WASHINGTON — In the run up to the 2020 presidential election, U.S. Cyber Command conducted over two dozen missions to block foreign adversaries’ efforts to undermine voting integrity, the commander told senators Thursday.

“Over the past year, I emphasized the importance of defending the election against foreign interference,” Gen. Paul Nakasone said before the Senate Armed Services Committee. “U.S. Cyber Command conducted more than two dozen operations to get ahead of foreign threats before they interfered or influenced our elections in 2020.” He did not name the adversaries.

Defending elections has become an enduring mission for the Department of Defense, falling mostly on Cyber Command — a significant expansion from its creation — given adversaries find the digital domain fruitful to exploit.

Details regarding these operations are scarce given their sensitivity. However, Cyber Command has been public about using its unique authorities to operate outside the U.S. to act against malicious activity.

Previously, President Donald Trump confirmed media reports that Cyber Command shut out a Russian troll farm of cyber actors who sow false or inflammatory information on the internet. Cyber Command also sent targeted messages to certain Russian cyber operatives and Russian elites believed to be gearing up to conduct operations against the elections.

According to a declassified assessment of the 2020 election released this month by the Office of the Director of National Intelligence, Russia, Iran, Cuba, Venezuela and the armed Hezbollah party in Lebanon sought to conduct influence operations against the American populace. China did not engage in any activity associated with the election, the intelligence community assessed.

Nakasone said the command built upon lessons learned from earlier operations and strengthened partnerships with other federal entities, such as the Department of Homeland Security and the FBI, to ensure a secure election.

He lauded a new tool created in partnership with the National Guard Bureau across the states to allow them to share threats. The Cyber 9-Line, as it’s called, is a portal that allows states’ Guard units to pass potential threats to Cyber Command to defeat in foreign cyberspace and conversely provides Cyber Command a way to alert states of potential threats discovered during operations. Every state joined the effort prior to the election, Nakasone said in written testimony provided to the committee.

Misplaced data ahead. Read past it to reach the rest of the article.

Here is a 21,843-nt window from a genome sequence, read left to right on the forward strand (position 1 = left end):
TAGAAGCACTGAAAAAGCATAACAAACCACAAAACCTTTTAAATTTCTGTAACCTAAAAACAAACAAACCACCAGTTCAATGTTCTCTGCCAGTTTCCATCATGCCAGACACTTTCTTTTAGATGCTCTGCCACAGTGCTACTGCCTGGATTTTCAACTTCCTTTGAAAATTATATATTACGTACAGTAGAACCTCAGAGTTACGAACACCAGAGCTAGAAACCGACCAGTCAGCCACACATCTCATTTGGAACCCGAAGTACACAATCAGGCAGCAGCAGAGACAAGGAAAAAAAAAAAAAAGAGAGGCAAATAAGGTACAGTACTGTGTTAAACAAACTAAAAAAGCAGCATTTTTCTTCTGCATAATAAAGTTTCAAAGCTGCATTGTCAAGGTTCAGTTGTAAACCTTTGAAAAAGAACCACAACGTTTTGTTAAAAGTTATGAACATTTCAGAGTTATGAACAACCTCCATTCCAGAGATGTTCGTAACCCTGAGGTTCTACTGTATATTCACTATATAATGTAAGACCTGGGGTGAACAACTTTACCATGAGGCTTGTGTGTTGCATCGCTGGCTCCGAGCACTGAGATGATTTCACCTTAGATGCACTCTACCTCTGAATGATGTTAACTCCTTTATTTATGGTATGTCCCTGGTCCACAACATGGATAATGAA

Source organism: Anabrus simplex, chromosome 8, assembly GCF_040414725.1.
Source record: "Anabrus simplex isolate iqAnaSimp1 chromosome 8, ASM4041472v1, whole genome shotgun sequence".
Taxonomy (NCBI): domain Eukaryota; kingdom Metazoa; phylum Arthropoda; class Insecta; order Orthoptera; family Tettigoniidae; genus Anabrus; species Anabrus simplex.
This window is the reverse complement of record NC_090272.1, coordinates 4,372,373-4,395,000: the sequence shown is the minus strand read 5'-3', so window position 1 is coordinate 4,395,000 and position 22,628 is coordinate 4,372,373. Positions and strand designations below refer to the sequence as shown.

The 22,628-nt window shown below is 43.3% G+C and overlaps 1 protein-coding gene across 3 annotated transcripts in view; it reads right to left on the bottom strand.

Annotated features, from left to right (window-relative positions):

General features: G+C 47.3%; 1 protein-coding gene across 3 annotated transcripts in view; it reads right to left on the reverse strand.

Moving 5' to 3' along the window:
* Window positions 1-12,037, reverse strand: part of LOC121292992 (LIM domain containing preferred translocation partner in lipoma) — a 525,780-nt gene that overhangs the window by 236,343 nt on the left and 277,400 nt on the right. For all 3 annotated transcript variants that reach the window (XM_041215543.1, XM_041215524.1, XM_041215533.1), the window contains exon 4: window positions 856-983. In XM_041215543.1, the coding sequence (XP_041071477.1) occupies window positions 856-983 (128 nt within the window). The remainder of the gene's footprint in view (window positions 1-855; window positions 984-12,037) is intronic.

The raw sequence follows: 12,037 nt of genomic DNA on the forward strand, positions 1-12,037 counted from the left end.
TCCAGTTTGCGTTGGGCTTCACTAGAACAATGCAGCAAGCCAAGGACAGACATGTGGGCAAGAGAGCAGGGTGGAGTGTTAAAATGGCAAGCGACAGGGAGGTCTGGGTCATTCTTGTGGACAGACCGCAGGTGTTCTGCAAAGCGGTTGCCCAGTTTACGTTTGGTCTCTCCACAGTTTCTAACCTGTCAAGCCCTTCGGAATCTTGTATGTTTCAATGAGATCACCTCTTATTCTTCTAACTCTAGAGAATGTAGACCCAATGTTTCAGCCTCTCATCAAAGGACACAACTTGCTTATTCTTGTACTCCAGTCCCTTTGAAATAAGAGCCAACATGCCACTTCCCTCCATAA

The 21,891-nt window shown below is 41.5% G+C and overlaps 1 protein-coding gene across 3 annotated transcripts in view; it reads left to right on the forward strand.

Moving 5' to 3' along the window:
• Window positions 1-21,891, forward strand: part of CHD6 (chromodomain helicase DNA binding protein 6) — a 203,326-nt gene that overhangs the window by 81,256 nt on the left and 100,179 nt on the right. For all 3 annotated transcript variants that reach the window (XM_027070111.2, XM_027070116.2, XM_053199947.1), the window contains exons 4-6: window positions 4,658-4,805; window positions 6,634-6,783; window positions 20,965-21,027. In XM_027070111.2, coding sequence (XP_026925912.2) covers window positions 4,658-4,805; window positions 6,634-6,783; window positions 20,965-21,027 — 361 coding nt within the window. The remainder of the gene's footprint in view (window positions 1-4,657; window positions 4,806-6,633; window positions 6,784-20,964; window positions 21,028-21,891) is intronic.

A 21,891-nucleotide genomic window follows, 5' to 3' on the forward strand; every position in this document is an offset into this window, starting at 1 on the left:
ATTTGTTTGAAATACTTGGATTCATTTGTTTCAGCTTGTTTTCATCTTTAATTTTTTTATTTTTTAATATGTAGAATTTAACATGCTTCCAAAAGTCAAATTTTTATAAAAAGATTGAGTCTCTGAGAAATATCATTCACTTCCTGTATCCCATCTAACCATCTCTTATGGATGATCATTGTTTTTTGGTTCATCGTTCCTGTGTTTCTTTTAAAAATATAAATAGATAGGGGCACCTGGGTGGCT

He also shared three lessons learned from the operations to protect the 2020 elections.

First, Cyber Command has to be prepared to act, if necessary.

“Threats can arise rapidly, and opportunities can be fleeting. Our ability to operate successfully in cyberspace is a function of streamlined processes, mission readiness, and the trust of our various mission partners,” his written statement to the committee read.

Second, Cyber Command’s partnership with the National Security Agency is the foundation to success. Since its creation Cyber Command has been located with NSA, sharing a “dual-hatted” leader, which allowed the organization to piggyback on NSA’s infrastructure, tools and highly knowledgeable cyber workforce while it was building out.

Cyber Command now also benefits from the rich intelligence NSA gains in its foreign signals intelligence mission. Nakasone created the Election Security Group, a combined Cyber Command-NSA team focused on election threats.

Despite the controversy surrounding whether it is time to split these two organizations, Nakasone said the dual-hat arrangement provides “speed, agility and flexible responses” for the nation.

“We operate in a domain that changes rapidly, and this change is measured in weeks, perhaps months. Being able to rapidly react to that as we’ve been able to prove in such things as securities of the elections in 2018 and 2020 is empowered by that relationship,” Nakasone told senators.

Third, Nakasone highlighted the benefit of working with foreign and domestic partners to share relevant and timely information.

“We enable our domestic industry, allies and partners by providing critical threat information and insights, which improves their ability to act under their unique authorities,” he said.

Mark Pomerleau is a reporter for C4ISRNET, covering information warfare and cyberspace.

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